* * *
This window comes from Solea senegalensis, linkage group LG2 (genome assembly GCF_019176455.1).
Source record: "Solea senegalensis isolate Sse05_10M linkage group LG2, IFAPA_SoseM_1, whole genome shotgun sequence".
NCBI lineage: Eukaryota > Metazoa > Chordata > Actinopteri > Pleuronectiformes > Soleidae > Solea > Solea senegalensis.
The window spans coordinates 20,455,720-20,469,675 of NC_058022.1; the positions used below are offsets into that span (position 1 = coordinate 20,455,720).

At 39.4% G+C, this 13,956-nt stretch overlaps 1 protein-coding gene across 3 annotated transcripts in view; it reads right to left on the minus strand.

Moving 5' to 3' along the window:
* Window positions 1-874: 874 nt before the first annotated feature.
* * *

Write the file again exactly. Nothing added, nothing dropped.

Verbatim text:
This window comes from Solea senegalensis, linkage group LG2 (genome assembly GCF_019176455.1).
Source record: "Solea senegalensis isolate Sse05_10M linkage group LG2, IFAPA_SoseM_1, whole genome shotgun sequence".
NCBI lineage: Eukaryota > Metazoa > Chordata > Actinopteri > Pleuronectiformes > Soleidae > Solea > Solea senegalensis.
The window spans coordinates 20,455,720-20,469,675 of NC_058022.1; the positions used below are offsets into that span (position 1 = coordinate 20,455,720).

At 39.4% G+C, this 13,956-nt stretch overlaps 1 protein-coding gene across 3 annotated transcripts in view; it reads right to left on the minus strand.

Moving 5' to 3' along the window:
* Window positions 1-874: 874 nt before the first annotated feature.